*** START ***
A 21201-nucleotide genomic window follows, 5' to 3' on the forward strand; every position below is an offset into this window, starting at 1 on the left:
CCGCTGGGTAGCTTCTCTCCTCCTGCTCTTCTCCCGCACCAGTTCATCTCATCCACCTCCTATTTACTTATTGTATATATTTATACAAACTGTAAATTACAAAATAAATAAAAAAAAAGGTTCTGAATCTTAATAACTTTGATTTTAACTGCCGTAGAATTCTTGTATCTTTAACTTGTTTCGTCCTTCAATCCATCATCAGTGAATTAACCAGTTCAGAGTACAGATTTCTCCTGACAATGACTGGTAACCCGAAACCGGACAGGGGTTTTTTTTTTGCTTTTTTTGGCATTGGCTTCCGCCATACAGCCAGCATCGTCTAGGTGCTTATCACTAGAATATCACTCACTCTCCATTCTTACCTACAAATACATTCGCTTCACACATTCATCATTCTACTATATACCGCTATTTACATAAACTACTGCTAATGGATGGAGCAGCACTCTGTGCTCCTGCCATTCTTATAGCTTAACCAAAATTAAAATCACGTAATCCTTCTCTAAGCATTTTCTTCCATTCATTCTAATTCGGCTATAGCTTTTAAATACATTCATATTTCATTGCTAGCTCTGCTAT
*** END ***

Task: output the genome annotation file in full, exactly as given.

A 21201-nucleotide genomic window follows, 5' to 3' on the forward strand; every position below is an offset into this window, starting at 1 on the left:
CCGCTGGGTAGCTTCTCTCCTCCTGCTCTTCTCCCGCACCAGTTCATCTCATCCACCTCCTATTTACTTATTGTATATATTTATACAAACTGTAAATTACAAAATAAATAAAAAAAAAGGTTCTGAATCTTAATAACTTTGATTTTAACTGCCGTAGAATTCTTGTATCTTTAACTTGTTTCGTCCTTCAATCCATCATCAGTGAATTAACCAGTTCAGAGTACAGATTTCTCCTGACAATGACTGGTAACCCGAAACCGGACAGGGGTTTTTTTTTTGCTTTTTTTGGCATTGGCTTCCGCCATACAGCCAGCATCGTCTAGGTGCTTATCACTAGAATATCACTCACTCTCCATTCTTACCTACAAATACATTCGCTTCACACATTCATCATTCTACTATATACCGCTATTTACATAAACTACTGCTAATGGATGGAGCAGCACTCTGTGCTCCTGCCATTCTTATAGCTTAACCAAAATTAAAATCACGTAATCCTTCTCTAAGCATTTTCTTCCATTCATTCTAATTCGGCTATAGCTTTTAAATACATTCATATTTCATTGCTAGCTCTGCTAT